Fukuda Cabinet E-mail Magazine No.13 (January 10, 2008) ============================================================
"Happy New Year. Let's make this a good year. This is Yasuo Fukuda. "
Japan will host the G8 Summit this year. On January 4, my first day back at work, I unveiled the Summit logo mark.
The overarching theme of this year's Summit is that of global environmental issues, such as global warming. The design that was chosen for the logo mark is a motif of fresh sprouting leaves, a collaborative work created by five high school students from the Mie Prefectural Hokusei Kirara Gakuen School for Children with Special Needs.
The logo expresses its creators' wish for "the Earth to forever remain a beautiful planet covered in lush greenery." Rising above the barrier of language, this motif is a powerful message to the entire world.
Japan is a nation with an abundance of beautiful nature and we boast the world's most advanced technology in the environmental and energy conservation fields. I look forward to making this Summit one that builds on these special strengths and I am sure that we can succeed, with the cooperation of many people, in doing so.
After unveiling the logo mark, I went to Ise Shrine. There, a local reporter asked me if the fact that regulations governing food labeling have been established by several ministries -- including the Ministry of Agriculture, Forestry and Fisheries, the Ministry of Health, Labour and Welfare, and the Ministry of Economy, Trade and Industry -- has made it difficult for the people to understand the issue.
Indeed, some parts of the administration are structured in a way that, from the viewpoint of the people, may seem difficult to understand.
As there are many different organizations in charge of similar matters, you may easily get confused at which division to make your inquiry. There may also be cases in which officials neglect to specify the agencies to which inquiries should be redirected. Given this situation, we have to acknowledge that the structure of the administration has not been designed with the people in mind.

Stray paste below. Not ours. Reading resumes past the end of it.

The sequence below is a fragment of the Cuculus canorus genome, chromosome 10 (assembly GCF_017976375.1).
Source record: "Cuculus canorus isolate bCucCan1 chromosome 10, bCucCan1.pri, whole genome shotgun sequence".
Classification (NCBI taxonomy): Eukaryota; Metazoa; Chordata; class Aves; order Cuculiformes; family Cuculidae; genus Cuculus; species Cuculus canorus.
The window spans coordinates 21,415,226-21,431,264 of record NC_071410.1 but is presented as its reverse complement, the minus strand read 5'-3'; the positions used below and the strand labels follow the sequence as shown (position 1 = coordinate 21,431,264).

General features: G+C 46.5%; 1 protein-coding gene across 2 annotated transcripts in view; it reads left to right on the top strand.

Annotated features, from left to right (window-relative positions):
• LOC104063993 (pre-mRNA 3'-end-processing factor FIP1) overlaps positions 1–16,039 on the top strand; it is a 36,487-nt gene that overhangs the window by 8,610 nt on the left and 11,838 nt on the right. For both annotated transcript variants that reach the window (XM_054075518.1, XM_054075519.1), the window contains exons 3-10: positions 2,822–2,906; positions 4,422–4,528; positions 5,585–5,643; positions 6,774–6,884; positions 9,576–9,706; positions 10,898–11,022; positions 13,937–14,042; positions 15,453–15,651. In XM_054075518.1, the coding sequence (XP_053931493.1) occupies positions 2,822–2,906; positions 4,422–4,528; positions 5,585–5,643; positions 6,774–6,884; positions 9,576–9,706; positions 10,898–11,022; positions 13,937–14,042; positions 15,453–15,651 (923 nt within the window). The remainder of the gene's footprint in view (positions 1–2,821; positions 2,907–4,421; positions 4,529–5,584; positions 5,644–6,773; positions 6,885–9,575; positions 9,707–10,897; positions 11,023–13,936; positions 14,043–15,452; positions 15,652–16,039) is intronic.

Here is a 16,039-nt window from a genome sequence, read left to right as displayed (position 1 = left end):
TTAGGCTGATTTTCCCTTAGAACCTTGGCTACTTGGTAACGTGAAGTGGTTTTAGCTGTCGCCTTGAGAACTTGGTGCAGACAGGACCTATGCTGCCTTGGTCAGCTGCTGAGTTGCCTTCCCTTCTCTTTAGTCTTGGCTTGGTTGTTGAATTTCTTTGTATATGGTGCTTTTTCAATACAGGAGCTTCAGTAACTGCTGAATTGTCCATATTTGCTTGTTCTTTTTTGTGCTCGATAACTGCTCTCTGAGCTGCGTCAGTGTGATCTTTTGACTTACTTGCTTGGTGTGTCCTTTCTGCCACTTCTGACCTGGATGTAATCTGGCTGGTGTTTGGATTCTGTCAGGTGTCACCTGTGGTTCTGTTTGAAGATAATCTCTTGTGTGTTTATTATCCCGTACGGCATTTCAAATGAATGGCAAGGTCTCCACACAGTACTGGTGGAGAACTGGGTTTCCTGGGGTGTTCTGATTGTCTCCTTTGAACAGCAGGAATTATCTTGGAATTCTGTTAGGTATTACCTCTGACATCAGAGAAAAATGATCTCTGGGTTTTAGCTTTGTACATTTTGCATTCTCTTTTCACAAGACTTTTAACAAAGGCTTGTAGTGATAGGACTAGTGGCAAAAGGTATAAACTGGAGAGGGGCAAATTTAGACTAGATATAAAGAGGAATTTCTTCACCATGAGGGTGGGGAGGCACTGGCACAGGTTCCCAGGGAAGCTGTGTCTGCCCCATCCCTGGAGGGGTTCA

The pension issue, for example, has arisen as a result of various problems that have piled up over a period of 40 years, including the careless management of pension records, those being the vitally important information about payments made by the people. These problems occurred precisely because the administration did not take into account the perspective of the people.
As Japan truly becomes an aging society, we must build toward a safe and secure society. In order to do so, those in politics and the administration must change their mindsets and the conventional ways that things have been carried out, and instead stand in the shoes of the people and the consumers.
My wish is to make 2008 the starting year of Japan's shift toward becoming "a society in which the people and the consumers play leading roles."
This year, I intend to tackle head on the major issues directly affecting the people's lives, including the issue of incorrect food labeling as well as pensions and other social security issues, and steadfastly resolve them, one by one.
- Prime Minister's Week in Review (December 17 to 23, 2007)
- Communicating Japan's Pop Culture to the World
- WorldSkills Competition in Shizuoka (Highlighting Japan)
- Party Leaders' Debate at the Diet (January 9, 2008) and others
* Please click below to open the online magazine "Highlighting JAPAN," which introduces the main policies of the Japanese Government, as well as Japan's arts, culture, science and technology, among other topics.
- Reader's Comment on the e-mail magazine is available only to the subscribers.
- Click below to make comments on administration of Japan
|Subscription||Back to the Top of the Fukuda Cabinet E-Mail Magazine|